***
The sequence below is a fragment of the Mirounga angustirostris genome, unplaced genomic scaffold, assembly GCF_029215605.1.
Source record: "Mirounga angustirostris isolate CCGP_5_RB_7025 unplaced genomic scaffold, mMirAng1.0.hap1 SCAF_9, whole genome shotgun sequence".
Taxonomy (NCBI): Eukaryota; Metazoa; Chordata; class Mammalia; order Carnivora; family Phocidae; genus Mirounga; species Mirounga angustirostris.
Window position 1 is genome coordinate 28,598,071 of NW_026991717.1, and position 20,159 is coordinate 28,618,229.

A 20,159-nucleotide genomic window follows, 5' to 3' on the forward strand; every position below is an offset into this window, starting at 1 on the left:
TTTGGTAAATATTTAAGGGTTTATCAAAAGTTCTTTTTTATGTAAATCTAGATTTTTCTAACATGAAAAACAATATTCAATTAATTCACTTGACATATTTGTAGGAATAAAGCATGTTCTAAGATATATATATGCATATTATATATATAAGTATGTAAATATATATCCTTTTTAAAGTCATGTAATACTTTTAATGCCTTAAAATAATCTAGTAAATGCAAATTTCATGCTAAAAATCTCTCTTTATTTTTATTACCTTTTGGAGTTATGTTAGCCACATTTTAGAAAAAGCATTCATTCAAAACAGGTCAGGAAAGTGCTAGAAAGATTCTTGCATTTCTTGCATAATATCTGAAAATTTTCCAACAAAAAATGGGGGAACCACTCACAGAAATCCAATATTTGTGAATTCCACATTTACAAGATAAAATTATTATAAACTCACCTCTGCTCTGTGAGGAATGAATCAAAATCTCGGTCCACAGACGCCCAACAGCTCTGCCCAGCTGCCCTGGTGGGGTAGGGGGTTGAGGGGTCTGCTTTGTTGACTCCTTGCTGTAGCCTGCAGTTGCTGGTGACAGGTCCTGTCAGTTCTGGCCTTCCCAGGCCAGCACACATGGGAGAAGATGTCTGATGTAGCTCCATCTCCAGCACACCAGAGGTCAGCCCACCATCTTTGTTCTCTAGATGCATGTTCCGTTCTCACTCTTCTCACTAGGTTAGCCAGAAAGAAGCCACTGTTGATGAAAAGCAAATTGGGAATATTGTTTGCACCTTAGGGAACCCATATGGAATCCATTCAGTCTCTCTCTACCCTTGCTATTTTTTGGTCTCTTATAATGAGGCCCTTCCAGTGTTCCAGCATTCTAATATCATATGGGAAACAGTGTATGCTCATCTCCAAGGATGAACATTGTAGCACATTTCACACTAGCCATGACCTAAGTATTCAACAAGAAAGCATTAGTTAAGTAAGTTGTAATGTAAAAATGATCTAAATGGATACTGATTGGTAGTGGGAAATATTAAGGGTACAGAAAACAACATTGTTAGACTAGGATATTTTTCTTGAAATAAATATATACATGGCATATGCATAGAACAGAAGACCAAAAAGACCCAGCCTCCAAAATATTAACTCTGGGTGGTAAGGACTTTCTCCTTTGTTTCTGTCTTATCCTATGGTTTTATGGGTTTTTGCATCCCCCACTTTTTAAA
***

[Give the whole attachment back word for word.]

The sequence below is a fragment of the Mirounga angustirostris genome, unplaced genomic scaffold, assembly GCF_029215605.1.
Source record: "Mirounga angustirostris isolate CCGP_5_RB_7025 unplaced genomic scaffold, mMirAng1.0.hap1 SCAF_9, whole genome shotgun sequence".
Taxonomy (NCBI): Eukaryota; Metazoa; Chordata; class Mammalia; order Carnivora; family Phocidae; genus Mirounga; species Mirounga angustirostris.
Window position 1 is genome coordinate 28,598,071 of NW_026991717.1, and position 20,159 is coordinate 28,618,229.

A 20,159-nucleotide genomic window follows, 5' to 3' on the forward strand; every position below is an offset into this window, starting at 1 on the left:
TTTGGTAAATATTTAAGGGTTTATCAAAAGTTCTTTTTTATGTAAATCTAGATTTTTCTAACATGAAAAACAATATTCAATTAATTCACTTGACATATTTGTAGGAATAAAGCATGTTCTAAGATATATATATGCATATTATATATATAAGTATGTAAATATATATCCTTTTTAAAGTCATGTAATACTTTTAATGCCTTAAAATAATCTAGTAAATGCAAATTTCATGCTAAAAATCTCTCTTTATTTTTATTACCTTTTGGAGTTATGTTAGCCACATTTTAGAAAAAGCATTCATTCAAAACAGGTCAGGAAAGTGCTAGAAAGATTCTTGCATTTCTTGCATAATATCTGAAAATTTTCCAACAAAAAATGGGGGAACCACTCACAGAAATCCAATATTTGTGAATTCCACATTTACAAGATAAAATTATTATAAACTCACCTCTGCTCTGTGAGGAATGAATCAAAATCTCGGTCCACAGACGCCCAACAGCTCTGCCCAGCTGCCCTGGTGGGGTAGGGGGTTGAGGGGTCTGCTTTGTTGACTCCTTGCTGTAGCCTGCAGTTGCTGGTGACAGGTCCTGTCAGTTCTGGCCTTCCCAGGCCAGCACACATGGGAGAAGATGTCTGATGTAGCTCCATCTCCAGCACACCAGAGGTCAGCCCACCATCTTTGTTCTCTAGATGCATGTTCCGTTCTCACTCTTCTCACTAGGTTAGCCAGAAAGAAGCCACTGTTGATGAAAAGCAAATTGGGAATATTGTTTGCACCTTAGGGAACCCATATGGAATCCATTCAGTCTCTCTCTACCCTTGCTATTTTTTGGTCTCTTATAATGAGGCCCTTCCAGTGTTCCAGCATTCTAATATCATATGGGAAACAGTGTATGCTCATCTCCAAGGATGAACATTGTAGCACATTTCACACTAGCCATGACCTAAGTATTCAACAAGAAAGCATTAGTTAAGTAAGTTGTAATGTAAAAATGATCTAAATGGATACTGATTGGTAGTGGGAAATATTAAGGGTACAGAAAACAACATTGTTAGACTAGGATATTTTTCTTGAAATAAATATATACATGGCATATGCATAGAACAGAAGACCAAAAAGACCCAGCCTCCAAAATATTAACTCTGGGTGGTAAGGACTTTCTCCTTTGTTTCTGTCTTATCCTATGGTTTTATGGGTTTTTGCATCCCCCACTTTTTAAA